In addition to philosophical and theological concerns, the underground church draws followers for practical reasons, not least of which is a lack of registered priests to serve China's Catholics, many of whom live far from registered churches and so make do with any priest available. In the immediate aftermath of the Cultural Revolution, the situation was particularly dire: Estimates suggest that as few as 300 or 400 elderly priests survived the period (today, there are roughly 1,000 underground priests and 1,870 registered priests to serve the intermingling populations). Even today, 22 of China's 138 dioceses lack regular clergy. Partly in reaction to this phenomenon and partly out of a desire to maintain control of China's expanding religious communities, the CPA authorized the re-establishment of Catholic seminaries in 1982. Initially, the quality of instruction offered in these institutions was poor and outdated, delivered by elderly priests who had been cut off from Catholicism outside China since the early 1950s. It was supplemented—when allowed—by foreign scholars, including the Rev. Joseph Zen, who is now the cardinal archbishop of Hong Kong. But for China to have successful seminaries, it also needed Chinese priests with advanced training only available abroad. In 1991, after much bureaucratic wrangling, the Shanghai diocese sent four seminarians to the United States for M.A. degrees in divinity. With tacit approval from the Vatican, Maryknoll, a missionary order, became the coordinator of this Chinese Seminary Teachers & Formators Project, and in 1993, it helped to arrange for the arrival and education of 19 additional seminarians, priests, and sisters.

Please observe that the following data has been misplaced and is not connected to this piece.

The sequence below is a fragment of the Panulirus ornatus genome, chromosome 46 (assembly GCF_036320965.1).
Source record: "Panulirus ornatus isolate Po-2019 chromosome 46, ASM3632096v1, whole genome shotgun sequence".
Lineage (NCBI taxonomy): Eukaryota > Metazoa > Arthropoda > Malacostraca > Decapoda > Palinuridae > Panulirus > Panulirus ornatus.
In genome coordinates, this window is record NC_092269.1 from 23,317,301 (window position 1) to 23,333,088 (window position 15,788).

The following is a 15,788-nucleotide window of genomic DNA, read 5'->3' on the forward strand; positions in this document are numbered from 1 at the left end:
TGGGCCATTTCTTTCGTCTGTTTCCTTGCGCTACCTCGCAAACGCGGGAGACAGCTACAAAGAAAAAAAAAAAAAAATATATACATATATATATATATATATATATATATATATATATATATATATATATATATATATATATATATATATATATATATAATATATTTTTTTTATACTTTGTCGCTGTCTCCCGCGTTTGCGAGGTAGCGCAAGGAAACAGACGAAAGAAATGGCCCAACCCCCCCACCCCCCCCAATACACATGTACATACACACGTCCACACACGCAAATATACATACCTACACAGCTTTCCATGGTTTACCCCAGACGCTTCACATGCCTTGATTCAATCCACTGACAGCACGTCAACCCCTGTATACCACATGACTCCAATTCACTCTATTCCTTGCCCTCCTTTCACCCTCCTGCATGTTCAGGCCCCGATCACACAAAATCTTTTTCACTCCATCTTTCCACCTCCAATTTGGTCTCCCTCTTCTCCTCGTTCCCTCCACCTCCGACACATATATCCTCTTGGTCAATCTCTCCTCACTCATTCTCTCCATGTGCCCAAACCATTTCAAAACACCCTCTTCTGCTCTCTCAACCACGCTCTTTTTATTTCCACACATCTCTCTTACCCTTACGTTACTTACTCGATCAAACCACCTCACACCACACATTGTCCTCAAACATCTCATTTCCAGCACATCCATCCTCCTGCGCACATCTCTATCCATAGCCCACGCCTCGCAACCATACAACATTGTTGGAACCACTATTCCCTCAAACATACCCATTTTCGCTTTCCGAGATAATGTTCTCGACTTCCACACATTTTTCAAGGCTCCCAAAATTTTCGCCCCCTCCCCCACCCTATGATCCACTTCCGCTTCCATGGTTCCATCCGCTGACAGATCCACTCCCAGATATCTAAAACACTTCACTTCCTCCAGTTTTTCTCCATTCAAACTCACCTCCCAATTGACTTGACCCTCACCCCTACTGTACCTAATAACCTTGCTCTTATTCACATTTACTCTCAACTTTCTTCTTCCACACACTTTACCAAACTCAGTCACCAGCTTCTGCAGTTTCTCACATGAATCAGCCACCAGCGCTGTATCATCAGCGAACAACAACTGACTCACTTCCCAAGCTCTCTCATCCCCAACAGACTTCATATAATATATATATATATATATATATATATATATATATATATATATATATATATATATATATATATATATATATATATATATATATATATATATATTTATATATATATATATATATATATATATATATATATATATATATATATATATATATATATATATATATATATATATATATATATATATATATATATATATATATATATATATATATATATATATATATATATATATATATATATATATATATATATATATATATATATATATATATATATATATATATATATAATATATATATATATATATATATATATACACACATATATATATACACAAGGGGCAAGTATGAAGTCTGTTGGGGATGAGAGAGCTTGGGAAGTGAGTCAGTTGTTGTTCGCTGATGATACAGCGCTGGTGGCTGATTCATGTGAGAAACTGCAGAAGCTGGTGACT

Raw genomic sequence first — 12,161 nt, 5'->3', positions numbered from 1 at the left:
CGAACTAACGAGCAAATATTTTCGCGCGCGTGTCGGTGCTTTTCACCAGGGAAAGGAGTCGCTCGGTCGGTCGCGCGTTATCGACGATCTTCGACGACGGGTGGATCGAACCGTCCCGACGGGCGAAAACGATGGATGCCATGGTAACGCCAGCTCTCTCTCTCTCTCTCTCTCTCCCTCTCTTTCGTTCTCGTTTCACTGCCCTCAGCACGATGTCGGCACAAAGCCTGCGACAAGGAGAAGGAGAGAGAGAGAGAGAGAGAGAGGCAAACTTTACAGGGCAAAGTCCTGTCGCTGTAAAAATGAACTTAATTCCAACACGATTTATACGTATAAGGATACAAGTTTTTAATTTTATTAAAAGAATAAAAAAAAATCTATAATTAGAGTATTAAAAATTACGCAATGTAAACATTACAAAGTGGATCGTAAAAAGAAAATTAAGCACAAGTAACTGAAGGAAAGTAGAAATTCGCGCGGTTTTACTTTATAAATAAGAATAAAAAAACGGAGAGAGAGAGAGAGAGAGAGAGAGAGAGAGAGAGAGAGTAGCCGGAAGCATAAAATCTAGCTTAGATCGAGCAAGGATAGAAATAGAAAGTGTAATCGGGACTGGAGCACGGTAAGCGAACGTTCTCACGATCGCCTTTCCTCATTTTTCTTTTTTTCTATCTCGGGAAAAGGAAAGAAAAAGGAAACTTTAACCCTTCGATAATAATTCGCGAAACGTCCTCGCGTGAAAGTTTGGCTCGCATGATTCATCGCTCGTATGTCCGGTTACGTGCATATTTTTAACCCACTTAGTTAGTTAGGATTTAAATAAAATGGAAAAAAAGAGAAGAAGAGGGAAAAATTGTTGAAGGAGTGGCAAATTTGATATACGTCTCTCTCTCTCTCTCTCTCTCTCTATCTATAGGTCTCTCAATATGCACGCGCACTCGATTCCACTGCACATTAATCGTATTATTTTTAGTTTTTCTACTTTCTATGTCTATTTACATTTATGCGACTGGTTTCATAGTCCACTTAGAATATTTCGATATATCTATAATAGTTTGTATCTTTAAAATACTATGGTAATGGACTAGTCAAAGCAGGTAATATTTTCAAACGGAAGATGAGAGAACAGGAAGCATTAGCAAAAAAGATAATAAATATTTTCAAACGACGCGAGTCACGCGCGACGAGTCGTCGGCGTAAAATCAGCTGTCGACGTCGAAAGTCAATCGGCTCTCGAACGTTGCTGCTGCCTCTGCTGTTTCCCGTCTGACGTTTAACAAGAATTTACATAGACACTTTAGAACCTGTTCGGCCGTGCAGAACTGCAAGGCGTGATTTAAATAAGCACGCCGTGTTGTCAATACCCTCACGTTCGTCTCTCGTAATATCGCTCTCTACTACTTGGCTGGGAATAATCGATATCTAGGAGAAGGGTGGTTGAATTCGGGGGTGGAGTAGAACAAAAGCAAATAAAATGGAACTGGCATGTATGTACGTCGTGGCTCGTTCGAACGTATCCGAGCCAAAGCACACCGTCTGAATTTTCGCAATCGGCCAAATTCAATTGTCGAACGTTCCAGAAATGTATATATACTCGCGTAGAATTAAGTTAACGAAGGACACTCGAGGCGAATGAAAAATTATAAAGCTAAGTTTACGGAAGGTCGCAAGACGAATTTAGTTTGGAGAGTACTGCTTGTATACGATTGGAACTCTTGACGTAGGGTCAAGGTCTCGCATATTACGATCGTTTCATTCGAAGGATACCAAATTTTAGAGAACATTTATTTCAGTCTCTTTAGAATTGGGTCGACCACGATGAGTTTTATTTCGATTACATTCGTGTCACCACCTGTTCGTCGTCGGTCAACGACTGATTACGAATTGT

Today, one of the hallmarks of the project's participants is their willingness to question themselves, their vocations, and their faith. It's an unusual character trait in underground as well as registered Chinese churches, both of which remain extremely traditional, rigidly hierarchical, and reluctant to embrace Vatican II reforms. The Rev. Larry Lewis, the project coordinator, likes to emphasize "the personal, vocational and spiritual upheavals that are evoked in the phenomenon of culture shock," and the transformative results. "You don't need to teach them how to say the rosary. Instead, you help them look at themselves. After they do that, after they doubt, then they can go back and answer the questions of China's youth."